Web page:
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Ken Starr, former Baylor president and Clinton investigator, dies at 76

Ken Starr, former Baylor president and Clinton investigator, dies at 76” was first published by The Texas Tribune, a nonprofit, nonpartisan media organization that informs Texans — and engages with them — about public policy, politics, government and statewide issues.

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Ken Starr, a former Baylor University president who was best known for his role in the investigation that led to the impeachment of President Bill Clinton has died at the age of 76. He was born in Vernon and died in Houston of complications related to surgery, according to a statement from the family.

In the 1990s he was tasked with investigating the real estate investments of Bill and Hillary Clinton and their associates in the Whitewater scandal in the 1990s. That investigation branched into then-President Bill Clinton’s alleged affair with staffer Monica Lewinsky.

The investigation was marred with controversy. Starr, a Republican, was widely accused of political bias in the probe. However, after initially denying the affair, Clinton admitted to having sexual relations with Lewinsky. Starr’s final report on the scandal charged Clinton with lying to Congress and abusing his presidential powers.

The Clinton ordeal would not be the last time Starr would find himself in an uncomfortable spotlight.

Starr presided over Baylor University when 15 current and former female students filed a lawsuit against the school, claiming they had been raped or assaulted by fellow students. The scandal, including the school suppressing reports of rape and sexual misconduct, led to a mass exodus of leadership at the university, including the resignation of Starr in 2016.

The scandal has hung over the university, particularly its lucrative football program, ever since. Two football players were convicted of rape in the aftermath of the scandal and the school’s longtime head football coach was fired.

The university’s current president, Linda A. Livingstone, mourned Starr’s death in a press release from the school Tuesday.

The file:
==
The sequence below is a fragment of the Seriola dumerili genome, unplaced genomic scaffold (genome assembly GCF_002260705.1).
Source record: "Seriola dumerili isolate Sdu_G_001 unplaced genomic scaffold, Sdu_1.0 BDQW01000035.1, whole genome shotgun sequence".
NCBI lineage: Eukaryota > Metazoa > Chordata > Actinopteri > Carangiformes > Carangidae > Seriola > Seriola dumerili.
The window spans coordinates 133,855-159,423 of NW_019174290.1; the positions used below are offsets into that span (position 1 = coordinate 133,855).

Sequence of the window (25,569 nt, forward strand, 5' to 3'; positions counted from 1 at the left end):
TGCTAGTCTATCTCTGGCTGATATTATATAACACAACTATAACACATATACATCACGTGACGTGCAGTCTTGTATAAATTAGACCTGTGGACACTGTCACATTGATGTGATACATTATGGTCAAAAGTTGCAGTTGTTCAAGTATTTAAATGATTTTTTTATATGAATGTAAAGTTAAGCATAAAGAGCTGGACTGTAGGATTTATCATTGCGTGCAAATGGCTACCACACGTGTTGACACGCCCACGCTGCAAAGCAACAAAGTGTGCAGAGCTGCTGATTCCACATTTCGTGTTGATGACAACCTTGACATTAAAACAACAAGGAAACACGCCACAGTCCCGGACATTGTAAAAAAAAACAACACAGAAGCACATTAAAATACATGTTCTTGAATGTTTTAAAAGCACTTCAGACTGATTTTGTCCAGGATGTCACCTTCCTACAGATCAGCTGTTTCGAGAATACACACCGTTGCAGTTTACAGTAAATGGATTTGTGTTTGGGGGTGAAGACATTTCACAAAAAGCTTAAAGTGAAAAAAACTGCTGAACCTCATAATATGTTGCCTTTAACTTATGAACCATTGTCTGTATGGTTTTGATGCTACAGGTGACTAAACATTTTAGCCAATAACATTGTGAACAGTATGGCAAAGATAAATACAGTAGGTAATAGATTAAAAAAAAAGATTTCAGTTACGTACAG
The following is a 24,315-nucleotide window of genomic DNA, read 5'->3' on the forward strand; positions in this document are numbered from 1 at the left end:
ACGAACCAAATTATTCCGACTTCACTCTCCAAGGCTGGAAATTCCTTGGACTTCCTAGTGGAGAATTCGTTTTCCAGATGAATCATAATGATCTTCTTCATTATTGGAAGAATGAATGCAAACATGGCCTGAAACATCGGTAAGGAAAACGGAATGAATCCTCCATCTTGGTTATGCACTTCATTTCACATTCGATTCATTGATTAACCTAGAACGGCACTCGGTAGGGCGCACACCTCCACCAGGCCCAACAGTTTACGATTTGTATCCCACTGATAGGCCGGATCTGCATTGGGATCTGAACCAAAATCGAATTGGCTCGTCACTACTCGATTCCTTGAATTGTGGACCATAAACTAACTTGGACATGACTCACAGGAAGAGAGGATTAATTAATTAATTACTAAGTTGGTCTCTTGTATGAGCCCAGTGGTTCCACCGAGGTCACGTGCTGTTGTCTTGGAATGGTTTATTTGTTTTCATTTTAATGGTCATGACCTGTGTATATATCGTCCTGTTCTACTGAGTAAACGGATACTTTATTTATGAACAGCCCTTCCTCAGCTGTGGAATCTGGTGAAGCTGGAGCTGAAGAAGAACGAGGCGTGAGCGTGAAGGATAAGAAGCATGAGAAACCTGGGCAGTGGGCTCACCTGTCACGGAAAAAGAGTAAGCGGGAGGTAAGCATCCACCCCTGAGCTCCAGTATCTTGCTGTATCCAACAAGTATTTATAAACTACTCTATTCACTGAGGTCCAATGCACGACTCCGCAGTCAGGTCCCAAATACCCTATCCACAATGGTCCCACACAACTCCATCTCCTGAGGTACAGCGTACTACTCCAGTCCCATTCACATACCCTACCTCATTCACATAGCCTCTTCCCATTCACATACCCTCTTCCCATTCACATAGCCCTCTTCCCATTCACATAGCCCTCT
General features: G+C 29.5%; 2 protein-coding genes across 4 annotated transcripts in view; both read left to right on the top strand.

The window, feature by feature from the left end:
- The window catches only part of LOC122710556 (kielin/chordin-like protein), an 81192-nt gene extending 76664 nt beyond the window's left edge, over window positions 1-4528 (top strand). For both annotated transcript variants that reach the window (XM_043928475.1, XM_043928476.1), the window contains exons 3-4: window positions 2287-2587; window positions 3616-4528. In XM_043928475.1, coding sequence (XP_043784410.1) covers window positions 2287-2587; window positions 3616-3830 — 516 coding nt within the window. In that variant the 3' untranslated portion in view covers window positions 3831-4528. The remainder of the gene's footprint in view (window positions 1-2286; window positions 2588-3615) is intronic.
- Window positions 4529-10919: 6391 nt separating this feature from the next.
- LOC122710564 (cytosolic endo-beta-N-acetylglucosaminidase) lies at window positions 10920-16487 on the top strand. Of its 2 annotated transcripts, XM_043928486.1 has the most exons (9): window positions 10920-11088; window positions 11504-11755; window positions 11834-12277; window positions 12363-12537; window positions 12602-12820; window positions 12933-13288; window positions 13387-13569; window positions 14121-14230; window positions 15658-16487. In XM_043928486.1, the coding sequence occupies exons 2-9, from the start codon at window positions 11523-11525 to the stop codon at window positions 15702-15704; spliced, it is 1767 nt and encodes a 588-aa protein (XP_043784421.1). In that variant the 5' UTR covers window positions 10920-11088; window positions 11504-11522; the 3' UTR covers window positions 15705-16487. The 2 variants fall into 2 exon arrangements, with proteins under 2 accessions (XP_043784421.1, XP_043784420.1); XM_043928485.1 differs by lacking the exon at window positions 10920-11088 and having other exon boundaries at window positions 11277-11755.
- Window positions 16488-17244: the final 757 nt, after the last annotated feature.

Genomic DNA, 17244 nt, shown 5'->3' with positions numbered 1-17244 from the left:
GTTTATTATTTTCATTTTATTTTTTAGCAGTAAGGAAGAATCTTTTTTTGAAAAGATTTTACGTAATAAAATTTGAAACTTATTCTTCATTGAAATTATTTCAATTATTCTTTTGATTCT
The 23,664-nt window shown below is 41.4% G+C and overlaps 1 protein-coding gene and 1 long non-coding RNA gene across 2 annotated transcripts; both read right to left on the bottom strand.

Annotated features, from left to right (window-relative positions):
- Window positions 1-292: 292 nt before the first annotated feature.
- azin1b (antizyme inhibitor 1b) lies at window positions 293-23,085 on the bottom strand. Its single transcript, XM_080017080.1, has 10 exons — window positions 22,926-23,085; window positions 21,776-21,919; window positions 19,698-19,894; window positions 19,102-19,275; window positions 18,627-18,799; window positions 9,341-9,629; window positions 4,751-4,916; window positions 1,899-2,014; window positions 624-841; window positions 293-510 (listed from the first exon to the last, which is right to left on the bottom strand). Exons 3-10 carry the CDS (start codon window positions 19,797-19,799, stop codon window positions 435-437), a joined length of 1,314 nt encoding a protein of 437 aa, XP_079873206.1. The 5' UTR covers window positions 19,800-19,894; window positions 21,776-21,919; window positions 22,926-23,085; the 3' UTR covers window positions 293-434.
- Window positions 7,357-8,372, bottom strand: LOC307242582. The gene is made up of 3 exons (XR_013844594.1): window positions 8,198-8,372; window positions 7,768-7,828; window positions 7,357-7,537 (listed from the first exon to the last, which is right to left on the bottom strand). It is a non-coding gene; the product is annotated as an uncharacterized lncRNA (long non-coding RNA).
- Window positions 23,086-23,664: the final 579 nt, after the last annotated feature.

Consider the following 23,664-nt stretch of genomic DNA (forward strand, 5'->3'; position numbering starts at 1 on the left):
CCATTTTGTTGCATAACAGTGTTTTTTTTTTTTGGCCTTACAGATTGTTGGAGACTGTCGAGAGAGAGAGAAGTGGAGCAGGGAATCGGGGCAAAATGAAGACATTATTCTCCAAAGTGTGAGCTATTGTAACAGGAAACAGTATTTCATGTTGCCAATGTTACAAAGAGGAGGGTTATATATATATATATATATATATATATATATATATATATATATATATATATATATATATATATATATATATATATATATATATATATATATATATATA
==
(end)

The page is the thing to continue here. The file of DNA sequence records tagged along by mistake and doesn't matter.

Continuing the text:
“Judge Starr was a dedicated public servant and ardent supporter of religious freedom that allows faith-based institutions such as Baylor to flourish,” Livingstone said. “Ken and I served together as Deans at Pepperdine University in the 2000s, and I appreciated him as a Constitutional law scholar and a fellow academician who believed in the transformative power of higher education.”

In 2020, Starr joined former President Donald Trump’s defense team for his first impeachment trial in the Senate. Trump was acquitted by the Senate, but several Republicans voted for his removal from office.

Starr was also in private practice and was on the defense team of yet another controversial figure — Jeffrey Epstein. In 2008, after being accused of crimes including sex trafficking, Starr helped the billionaire secure a plea deal of solicitation.

Starr was a Reagan judicial appointee and was President George H.W. Bush’s Solicitor General. He argued 36 cases in front of the Supreme Court in his career.

This story is being updated. Check back for updates.

Disclosure: Baylor University has been a financial supporter of The Texas Tribune, a nonprofit, nonpartisan news organization that is funded in part by donations from members, foundations and corporate sponsors. Financial supporters play no role in the Tribune’s journalism. Find a complete list of them here.

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